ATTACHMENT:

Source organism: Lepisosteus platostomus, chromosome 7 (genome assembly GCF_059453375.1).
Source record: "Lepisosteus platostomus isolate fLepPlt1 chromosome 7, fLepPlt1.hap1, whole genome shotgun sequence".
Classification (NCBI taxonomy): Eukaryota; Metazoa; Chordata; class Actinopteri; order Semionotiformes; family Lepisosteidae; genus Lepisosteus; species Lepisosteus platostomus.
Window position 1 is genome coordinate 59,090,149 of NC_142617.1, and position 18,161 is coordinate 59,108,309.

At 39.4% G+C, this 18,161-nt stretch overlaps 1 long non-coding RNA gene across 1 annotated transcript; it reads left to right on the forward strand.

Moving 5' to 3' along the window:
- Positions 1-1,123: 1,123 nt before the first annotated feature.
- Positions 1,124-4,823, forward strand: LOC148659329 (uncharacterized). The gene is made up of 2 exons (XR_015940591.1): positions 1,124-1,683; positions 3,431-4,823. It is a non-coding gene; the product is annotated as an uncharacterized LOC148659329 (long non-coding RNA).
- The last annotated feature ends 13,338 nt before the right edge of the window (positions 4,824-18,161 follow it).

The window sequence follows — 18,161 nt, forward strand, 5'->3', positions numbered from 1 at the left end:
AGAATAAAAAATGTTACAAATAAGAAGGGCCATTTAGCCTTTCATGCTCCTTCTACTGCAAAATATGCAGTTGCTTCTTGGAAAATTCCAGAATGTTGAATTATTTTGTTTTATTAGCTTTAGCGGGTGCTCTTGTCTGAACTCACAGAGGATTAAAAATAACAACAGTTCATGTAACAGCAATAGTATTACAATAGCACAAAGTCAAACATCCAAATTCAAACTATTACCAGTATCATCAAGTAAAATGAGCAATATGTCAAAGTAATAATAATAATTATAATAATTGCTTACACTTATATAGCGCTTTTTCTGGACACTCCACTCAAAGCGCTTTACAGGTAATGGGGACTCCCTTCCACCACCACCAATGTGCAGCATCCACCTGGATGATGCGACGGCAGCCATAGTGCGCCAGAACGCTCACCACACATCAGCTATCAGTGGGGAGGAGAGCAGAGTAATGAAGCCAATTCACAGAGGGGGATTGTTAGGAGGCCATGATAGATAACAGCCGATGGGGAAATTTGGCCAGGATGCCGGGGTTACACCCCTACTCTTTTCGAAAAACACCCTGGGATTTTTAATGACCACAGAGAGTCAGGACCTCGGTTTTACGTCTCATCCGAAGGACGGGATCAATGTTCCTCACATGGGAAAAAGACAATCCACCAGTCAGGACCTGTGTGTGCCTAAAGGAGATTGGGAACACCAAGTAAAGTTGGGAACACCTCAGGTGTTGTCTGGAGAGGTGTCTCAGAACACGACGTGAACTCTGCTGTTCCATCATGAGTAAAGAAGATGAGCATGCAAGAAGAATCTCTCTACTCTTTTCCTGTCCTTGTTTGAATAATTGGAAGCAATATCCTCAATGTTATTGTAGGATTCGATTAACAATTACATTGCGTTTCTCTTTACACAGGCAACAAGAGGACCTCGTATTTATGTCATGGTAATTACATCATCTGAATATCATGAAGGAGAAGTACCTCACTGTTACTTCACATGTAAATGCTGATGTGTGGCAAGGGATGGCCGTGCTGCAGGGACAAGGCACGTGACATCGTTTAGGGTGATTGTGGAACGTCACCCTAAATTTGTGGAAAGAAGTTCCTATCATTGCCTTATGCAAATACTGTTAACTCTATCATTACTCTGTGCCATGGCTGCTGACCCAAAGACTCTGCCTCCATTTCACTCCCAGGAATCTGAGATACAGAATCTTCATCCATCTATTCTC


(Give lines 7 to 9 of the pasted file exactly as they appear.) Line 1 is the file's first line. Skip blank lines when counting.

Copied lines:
- Positions 1-1,123: 1,123 nt before the first annotated feature.
- Positions 1,124-4,823, forward strand: LOC148659329 (uncharacterized). The gene is made up of 2 exons (XR_015940591.1): positions 1,124-1,683; positions 3,431-4,823. It is a non-coding gene; the product is annotated as an uncharacterized LOC148659329 (long non-coding RNA).
- The last annotated feature ends 13,338 nt before the right edge of the window (positions 4,824-18,161 follow it).